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Pooka1
11-18-2009, 05:53 AM
http://www.ejbjs.org/cgi/content/abstract/88/10/2133

Conclusions: In a large cohort of twins that included almost 35,000 individuals, the self-reported overall prevalence of Scheuermann disease was 2.8% and the male-to-female ratio was close to 2:1. Because the pairwise and probandwise concordance and the odds ratio were two to three times higher in monozygotic than in dizygotic twins and the heritability was high, we concluded that there is a major genetic contribution to the etiology of Scheuermann disease.


Of course this is again self reportage so we have no idea how good this conclusion actually is.

Can someone find out the ratio of identical to fraternal in this large Danish cohort? That would cut right to the chase on certain issues. I am betting the ratio is WAY off which means all these published papers are WAY off.

Don't believe me... check of the Olsen Twins and their "reasons" they use to conclude they are fraternal. No reason to think this is unusual.

Dingo
11-18-2009, 08:36 AM
Because the pairwise and probandwise concordance and the odds ratio were two to three times higher in monozygotic than in dizygotic twins and the heritability was high, we concluded that there is a major genetic contribution to the etiology of Scheuermann disease.

All of that information sounds plausible. But there is a world of difference between genetic contribution i.e. susceptability and genetic disease.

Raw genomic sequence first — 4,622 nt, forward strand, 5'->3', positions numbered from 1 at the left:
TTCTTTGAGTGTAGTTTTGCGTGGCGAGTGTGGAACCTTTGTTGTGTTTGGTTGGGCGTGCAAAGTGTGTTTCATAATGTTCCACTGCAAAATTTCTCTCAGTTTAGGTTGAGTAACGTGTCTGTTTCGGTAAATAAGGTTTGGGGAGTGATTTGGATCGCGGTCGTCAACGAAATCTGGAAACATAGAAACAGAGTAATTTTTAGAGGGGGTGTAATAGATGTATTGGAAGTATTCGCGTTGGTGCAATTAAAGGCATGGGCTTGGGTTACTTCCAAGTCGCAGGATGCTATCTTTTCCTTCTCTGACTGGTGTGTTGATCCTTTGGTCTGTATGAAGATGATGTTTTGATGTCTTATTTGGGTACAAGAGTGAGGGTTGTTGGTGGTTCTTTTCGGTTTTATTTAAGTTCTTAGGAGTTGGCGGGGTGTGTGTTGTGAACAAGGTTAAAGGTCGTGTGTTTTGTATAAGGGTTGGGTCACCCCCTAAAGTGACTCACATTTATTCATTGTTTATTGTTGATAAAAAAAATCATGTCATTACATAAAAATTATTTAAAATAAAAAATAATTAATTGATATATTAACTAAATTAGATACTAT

The truth is that genetic susceptability may be a factor in all human disease including our risk of contracting flu virus (http://www.sciencedaily.com/releases/2009/10/091025200248.htm). Does anyone consider the flu a genetic disease?

Here is a page that lists 28 different common diseases and their genetic risk. Health Scan Report (http://www.genomealberta.ca/files/Personal_Genotype_Files/Decode_Genotyping_Summary.pdf)

No matter what the disease, disorder or even accident is if scientists look for genetic susceptability they are almost certain to find something.

Bonus Point:
Evidently genetics are even a factor in car wrecks (http://www.scoliosis.org/forum/showthread.php?t=9548).

Pooka1
11-18-2009, 01:16 PM
Scoliosis and kyphosis occur at a frequency of 2-3% in the population. I mention this only because you think it is some master variable.

Yet the Danish Twins study produced wildly different concordance results for these two conditions.

How can both results be plausible?

Pooka1
11-18-2009, 01:45 PM
I have been trying to find the ratio of (self-reported) mono/di twins in the Danish registry. I can't seem to find this figure anywhere.

Hmmmm. It seems like this would be one of the main quality control data checks of the database but I can't find it on the registry site.

One wonders if the ratio is wildly different from the expected ratio.

Possibly the main registry doesn't determine zygosity and only the papers done on certain subpopulations try to determine zygosity. That could be the case.

I think the MOST interesting result possible out of this registry is to provide data for what has been a repeated observation... most people don't have a clue about what can be used to determine zygosity and especially what can't be used.

mamamax
11-18-2009, 10:00 PM
Dingo & Sharon

I'm way out of my league on all this - but, wanted to offer this article to both of you - it seems to be thorough and well referenced.

http://www.ncbi.nlm.nih.gov/pmc/articles/PMC2674301/

Dingo
11-18-2009, 11:25 PM
Mamamax

Great study, thanks! One sentence stood out for me.